The Keswick School of Industrial Art

Probably the most commercially successful and long running of the metalwork ventures associated with the HAIA was the Keswick School of Industrial Arts (KSIA).

The KSIA was established in the Lake District in 1884 by Canon Hardwicke Rawnsley and his wife Edith and ran for 100 years until 1984. Canon Hardwicke Rawnsley (1851-1920) was the vicar of Crosthwaite Church, a Canon of Carlisle and a founder member of The National Trust.

The conditions imposed for attending the class were that each man should be locally born and lead a temperate and steady life.

'The Aim of this school is to find remunerative employment for working men and others, in spare hours, or when out of work, by teaching them such art industries as can be profitably carried out in their own homes'.

'The art industries taught will be brass and other metal work, carving, embroidery etc. One of the chief objects of the promoters will be to secure the conformity of all designs to the finest examples of various styles of work at the best periods'.

'It is hoped that the school will eventually be self-supporting, the cost of materials, tools, production, heating and lighting of work room, etc, being covered by the sale of articles through local tradesmen, and the execution of orders'.

'The articles produced in brass and other metals will be wall-sconces, plaques, trays, lamps, mantlepiece furniture, finger plates, blowers for fireplaces, caskets, bowls, silver ornaments etc'.

'All wood carving will be from the solid, in low relief, and suitable for furniture. No fretwork will be allowed. The School will also provide designs for needlework, and a small assortment of materials suitable for carrying them out'.

'The promoters wish to direct special attention to the differences there will be in character between the ordinary manufactured articles in brass and other materials, and those produced entirely by hand in the manner of old work, and under strict personal supervision'.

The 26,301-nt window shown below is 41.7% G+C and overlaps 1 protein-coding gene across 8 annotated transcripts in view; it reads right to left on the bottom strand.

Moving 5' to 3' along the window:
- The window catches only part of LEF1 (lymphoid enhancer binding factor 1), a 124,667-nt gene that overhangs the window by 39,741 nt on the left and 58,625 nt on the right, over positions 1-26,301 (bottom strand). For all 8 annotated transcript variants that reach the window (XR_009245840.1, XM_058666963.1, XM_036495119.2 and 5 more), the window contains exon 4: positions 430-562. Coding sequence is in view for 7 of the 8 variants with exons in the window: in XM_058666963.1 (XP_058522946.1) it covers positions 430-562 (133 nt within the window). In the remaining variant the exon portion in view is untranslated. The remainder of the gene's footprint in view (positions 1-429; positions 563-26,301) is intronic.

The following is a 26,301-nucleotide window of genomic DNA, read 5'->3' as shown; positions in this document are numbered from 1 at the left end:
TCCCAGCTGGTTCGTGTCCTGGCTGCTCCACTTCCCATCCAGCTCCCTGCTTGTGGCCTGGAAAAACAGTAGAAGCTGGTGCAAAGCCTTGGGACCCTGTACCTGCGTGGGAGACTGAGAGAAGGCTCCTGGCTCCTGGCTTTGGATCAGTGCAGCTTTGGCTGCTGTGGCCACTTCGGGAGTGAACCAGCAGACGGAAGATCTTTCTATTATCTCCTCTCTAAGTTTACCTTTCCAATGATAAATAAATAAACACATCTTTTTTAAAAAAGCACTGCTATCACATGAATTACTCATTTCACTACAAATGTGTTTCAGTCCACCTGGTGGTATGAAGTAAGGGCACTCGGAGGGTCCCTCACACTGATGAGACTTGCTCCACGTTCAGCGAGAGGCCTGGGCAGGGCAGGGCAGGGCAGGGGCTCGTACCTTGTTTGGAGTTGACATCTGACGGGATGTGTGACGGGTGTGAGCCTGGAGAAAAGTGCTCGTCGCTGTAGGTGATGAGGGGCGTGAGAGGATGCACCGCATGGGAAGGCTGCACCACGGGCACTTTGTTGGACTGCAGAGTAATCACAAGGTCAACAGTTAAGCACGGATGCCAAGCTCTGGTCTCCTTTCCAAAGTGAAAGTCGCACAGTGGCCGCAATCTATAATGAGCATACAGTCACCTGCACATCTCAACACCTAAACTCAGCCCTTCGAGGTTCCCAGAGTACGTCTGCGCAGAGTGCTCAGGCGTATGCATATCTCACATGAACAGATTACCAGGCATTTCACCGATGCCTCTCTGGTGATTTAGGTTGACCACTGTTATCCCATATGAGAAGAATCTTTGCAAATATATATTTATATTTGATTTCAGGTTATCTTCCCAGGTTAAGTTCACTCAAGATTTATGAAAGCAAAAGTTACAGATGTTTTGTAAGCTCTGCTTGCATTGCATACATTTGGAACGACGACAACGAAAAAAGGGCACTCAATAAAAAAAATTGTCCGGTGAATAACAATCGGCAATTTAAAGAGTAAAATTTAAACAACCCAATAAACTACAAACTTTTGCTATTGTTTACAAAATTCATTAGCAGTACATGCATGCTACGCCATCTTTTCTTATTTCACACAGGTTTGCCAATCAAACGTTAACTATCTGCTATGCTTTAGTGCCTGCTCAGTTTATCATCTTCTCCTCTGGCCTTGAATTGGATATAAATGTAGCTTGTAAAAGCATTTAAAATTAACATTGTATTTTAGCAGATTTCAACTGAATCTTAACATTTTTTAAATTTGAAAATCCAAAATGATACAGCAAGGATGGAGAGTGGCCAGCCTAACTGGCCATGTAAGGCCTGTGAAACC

'They hope for assistance from all who are interested in the revival of industrial arts, and in the effort to bring the designer into more immediate relation with the workman until they become more or less identified, as was the case at all periods when the arts were truly living'. (KSIA archive, Carlisle Record Office)

The KSIA joined the HAIA in November 1884 at which time it had 30 memers aged between 15 and 50. Unlike the other metalwork guilds within the HAIA the KSIA also exhibited at the Arts and Crafts Exhibition Society's exhibitions.

In 1894 the KSIA moved into its purpose built workshops on Lake Road, on the front of the building is the motto 'The Loving Eye and Patient Hand Should Work With Joy and Bless This Land'.

KSIA produced high quality and well designed wares in copper, brass, pewter, stainless steel and silver. Much work in silver was produced for churches throughout the land. In the 1930's a large part of the Schools work was made in 'Firths Staybrite' a form of stainless steel which for a long time was very successful. As well as everyday items stainless steel jewellery was also made inspired by Norse designs in the late 1960's.

Apparently every article made at the School was stamped with the school mark, with nothing been allowed to be sold by individual members. However pieces are seen which are attributable to KSIA (as they are to the same design as stamped pieces) unmarked and others are seen with the stamp of W H Mawson and E Harrison.

Key Designers/Principals:

Herbert J Maryon, Harold Stabler, Isobel McBean, Dorethea Carpenter, Harold Stabler, Robert Hilton, G Atholl Weeks, Charles Petrie. Known Craftsmen John Birkett, Thomas Clarke, Ernest Harrison, Henry Mawson, John Sparks, Thomas Sparks, Robert Temple, Henry Towers, Ronald Wise.

Further Reading:

The Loving Eye and Skilful Hand - The Keswick School of Industrial Art by Ian Bruce, Bookcase 2001.

The Arts and Crafts Movement in the Lake District - Jennie Brunton, Centre for North-West Regional Studies, University of Lancaster 2001